But we cannot yet be sure. Nobody has managed to record a hybrid whale's calls – even Calambokidis, who got close enough to document their unique appearances. Getting them on tape will be crucial.
Calambokidis is one of several scientists now working on ways to make it easier to study the calls of individual whales. One of the biggest problems has been figuring out which whale is calling when.
As the animal produces the call its whole body seems to vibrate
Scientists often fit whales with microphones to record their calls. But these sometimes pick up the calls of nearby whales as well. So Calambokidis and his colleagues have added accelerometers, just like the ones your smartphone uses to detect motion, to the microphones.
"As the animal produces the call its whole body seems to vibrate and the accelerometer picks up that signal," says team member Peter Tyack of the University of St Andrews in the UK. "It's by far the best way to pick up when an animal in a group is making a call." In a study published in 2014, they showed that they could now match tagged animals to instances of their singing.
And over at WHOI, where Watkins once worked, marine biologist Mark Baumgartner has helped to oversee the development of a listening system which can automatically analyse and digitally publish marine mammal sounds in near real-time.
The apparatus includes a moored buoy off the coast of Massachusetts. An underwater microphone listens out for marine mammal calls and on-board software written by Baumgartner classifies the calls by species.
The signals are then transmitted via satellite to computers at WHOI, which quickly process the data and publish it on the web. "What you're seeing on the website is near real-time data," says Baumgartner. "The latest stuff is less than two hours old."
People often like to imagine that animals experience the same emotions we do
In theory, detection methods like this could pinpoint specific animals, if their call is distinctive enough. "You could use this technology to search for 52Hz," says Baumgartner. However, it would have to be installed where the mysterious whale has been detected in the past, such as off the west coast of the United States.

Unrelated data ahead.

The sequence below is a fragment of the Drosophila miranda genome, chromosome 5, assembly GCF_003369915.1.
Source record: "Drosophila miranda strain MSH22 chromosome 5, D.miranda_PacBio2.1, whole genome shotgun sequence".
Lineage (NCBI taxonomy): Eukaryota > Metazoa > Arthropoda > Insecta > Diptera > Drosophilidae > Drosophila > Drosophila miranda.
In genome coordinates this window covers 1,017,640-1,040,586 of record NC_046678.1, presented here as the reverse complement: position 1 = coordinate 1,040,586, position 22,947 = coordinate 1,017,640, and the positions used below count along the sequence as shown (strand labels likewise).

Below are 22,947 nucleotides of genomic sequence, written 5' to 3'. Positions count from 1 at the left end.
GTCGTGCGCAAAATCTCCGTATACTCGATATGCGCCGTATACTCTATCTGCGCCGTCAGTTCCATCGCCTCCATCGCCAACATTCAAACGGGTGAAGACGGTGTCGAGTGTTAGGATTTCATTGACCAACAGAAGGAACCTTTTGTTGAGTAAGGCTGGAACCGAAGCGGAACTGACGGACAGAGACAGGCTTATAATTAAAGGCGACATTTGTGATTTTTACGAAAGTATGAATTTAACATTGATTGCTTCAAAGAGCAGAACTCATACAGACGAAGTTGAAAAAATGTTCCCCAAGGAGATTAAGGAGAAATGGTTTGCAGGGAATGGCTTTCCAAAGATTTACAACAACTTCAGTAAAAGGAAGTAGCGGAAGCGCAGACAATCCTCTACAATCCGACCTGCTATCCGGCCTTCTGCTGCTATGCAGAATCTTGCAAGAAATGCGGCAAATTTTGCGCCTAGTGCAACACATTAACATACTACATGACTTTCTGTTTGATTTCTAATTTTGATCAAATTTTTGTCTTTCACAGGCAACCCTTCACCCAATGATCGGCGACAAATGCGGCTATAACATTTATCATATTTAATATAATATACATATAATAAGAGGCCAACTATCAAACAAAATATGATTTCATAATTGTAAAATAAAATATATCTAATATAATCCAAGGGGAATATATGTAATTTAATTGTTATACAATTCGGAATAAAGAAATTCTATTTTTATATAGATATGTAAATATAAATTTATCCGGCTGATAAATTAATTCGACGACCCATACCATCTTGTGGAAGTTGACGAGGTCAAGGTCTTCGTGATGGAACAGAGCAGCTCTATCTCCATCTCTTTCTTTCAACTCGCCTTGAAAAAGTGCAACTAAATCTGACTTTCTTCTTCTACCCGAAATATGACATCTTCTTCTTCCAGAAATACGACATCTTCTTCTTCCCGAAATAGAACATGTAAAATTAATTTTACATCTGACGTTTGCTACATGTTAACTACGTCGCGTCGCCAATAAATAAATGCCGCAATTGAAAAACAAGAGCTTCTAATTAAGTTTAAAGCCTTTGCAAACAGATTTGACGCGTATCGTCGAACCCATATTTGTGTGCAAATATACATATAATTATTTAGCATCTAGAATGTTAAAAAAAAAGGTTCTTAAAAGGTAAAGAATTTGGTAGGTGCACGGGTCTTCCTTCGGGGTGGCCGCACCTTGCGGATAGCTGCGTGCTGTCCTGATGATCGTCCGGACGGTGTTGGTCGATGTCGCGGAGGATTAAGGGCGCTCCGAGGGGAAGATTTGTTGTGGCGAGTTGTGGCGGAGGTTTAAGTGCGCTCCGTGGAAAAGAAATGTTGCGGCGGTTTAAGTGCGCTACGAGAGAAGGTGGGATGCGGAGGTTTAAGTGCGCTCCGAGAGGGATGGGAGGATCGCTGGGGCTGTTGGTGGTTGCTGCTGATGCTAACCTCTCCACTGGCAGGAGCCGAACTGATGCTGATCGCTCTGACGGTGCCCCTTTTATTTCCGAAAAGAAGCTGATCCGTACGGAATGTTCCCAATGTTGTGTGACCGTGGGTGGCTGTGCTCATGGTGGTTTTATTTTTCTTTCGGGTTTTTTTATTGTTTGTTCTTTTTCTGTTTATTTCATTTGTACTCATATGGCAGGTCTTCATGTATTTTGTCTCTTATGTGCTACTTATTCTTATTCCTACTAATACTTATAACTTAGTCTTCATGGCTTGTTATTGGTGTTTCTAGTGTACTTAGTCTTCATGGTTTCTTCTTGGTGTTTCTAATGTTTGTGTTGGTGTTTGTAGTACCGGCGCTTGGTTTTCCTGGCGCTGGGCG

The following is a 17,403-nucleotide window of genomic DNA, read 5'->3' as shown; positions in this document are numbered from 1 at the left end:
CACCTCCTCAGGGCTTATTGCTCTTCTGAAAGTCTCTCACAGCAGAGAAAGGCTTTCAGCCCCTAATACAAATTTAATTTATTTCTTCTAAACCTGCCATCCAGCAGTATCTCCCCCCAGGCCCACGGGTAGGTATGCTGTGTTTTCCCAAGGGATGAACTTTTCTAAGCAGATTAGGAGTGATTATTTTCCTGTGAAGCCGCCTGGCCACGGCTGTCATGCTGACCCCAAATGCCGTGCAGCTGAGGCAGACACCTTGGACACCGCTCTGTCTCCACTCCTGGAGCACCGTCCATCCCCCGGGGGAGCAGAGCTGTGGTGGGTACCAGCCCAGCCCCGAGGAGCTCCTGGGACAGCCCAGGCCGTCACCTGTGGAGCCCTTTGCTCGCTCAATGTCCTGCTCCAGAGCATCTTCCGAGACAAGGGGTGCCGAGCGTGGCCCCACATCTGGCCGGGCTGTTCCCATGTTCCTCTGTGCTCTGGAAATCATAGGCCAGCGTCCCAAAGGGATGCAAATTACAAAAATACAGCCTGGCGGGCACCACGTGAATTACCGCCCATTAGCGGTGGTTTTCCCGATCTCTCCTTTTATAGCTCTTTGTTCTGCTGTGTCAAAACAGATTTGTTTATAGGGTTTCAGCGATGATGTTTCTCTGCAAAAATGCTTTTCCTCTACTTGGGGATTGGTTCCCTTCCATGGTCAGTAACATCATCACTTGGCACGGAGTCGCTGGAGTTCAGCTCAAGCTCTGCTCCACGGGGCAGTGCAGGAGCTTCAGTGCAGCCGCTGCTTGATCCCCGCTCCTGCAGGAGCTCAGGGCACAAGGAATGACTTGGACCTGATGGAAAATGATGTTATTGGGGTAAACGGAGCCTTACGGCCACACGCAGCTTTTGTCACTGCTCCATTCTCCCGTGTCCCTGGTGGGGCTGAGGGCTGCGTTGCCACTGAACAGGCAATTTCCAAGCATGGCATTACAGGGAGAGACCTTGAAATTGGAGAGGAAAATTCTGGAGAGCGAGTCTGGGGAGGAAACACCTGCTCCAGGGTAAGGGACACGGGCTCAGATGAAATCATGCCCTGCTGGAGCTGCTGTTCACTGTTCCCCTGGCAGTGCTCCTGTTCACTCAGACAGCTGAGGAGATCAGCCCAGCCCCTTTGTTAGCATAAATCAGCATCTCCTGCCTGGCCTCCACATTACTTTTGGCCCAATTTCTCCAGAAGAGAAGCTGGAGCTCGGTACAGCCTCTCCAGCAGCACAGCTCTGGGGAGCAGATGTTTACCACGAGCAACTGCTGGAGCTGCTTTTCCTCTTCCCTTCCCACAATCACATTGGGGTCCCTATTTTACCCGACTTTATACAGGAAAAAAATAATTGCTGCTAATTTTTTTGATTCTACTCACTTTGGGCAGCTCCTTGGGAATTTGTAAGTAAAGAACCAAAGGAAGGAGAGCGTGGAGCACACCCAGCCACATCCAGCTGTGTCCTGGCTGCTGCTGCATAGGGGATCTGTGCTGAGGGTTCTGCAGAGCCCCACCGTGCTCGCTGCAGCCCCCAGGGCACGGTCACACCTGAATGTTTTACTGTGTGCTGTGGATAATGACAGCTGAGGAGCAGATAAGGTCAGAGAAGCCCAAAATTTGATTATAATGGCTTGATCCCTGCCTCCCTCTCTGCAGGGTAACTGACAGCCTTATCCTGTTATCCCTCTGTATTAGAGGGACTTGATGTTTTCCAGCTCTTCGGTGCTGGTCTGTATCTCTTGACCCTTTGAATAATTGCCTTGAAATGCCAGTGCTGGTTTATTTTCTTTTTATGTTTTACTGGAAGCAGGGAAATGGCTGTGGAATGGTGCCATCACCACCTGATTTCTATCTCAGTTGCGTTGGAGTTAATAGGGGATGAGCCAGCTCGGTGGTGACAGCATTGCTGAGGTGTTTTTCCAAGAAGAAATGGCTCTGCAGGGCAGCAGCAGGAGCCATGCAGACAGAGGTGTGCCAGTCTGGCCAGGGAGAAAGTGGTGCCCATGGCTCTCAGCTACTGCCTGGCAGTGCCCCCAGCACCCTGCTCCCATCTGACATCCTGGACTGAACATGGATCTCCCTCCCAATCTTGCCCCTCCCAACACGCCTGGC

What they can't tell us is what is going on inside the whale's head. The 52Hz whale may feel lonely, as Zeman suggests, but it's equally possible that it doesn't. There's certainly no reason to assume it does.
The fact is, people often like to imagine that animals experience the same emotions we do. Whales are complex and mysterious creatures. The idea that one might be out there, experiencing something as quintessentially human as loneliness, makes the animal seem somehow closer to us. But it remains a fantasy until there is evidence for it.
That evidence will only turn up if we can find the 52Hz whale again. "No one since Bill [Watkins] has really put any effort into trying to track it down," says Hildebrand. But his team has recently been on the case.
In 2010, sensors off the coast of California picked up whale calls with the same pattern as Watkins' recordings.
The recordings were discovered by an intern, after Hildebrand suggested they look for evidence of the 52Hz whale. "We found it on sensors no more than five or six miles from my office," says Hildebrand. "So I think it's accessible and we should be able to solve it."
Conceivably Hildebrand's team has found a group of hybrid whales
However, Hildebrand's data suggests there is now more than one animal singing at this unusually high pitch. "You could see it on two widely separated sensors at the same time, so that suggests it's not just a single animal," he says. "It may be multiple animals."
Conceivably Hildebrand's team has found a group of hybrid whales, all singing at the same special pitch. The 52Hz whale may be a member of this group that sometimes wanders off on its own. If that's true, there is a happy ending to this story: the whale is not all that lonely after all.
Finding concrete evidence won't be easy. But many, from filmmakers to whale researchers, are now on the lookout. To discover the true nature of the 52Hz whale, we can only wait – and listen.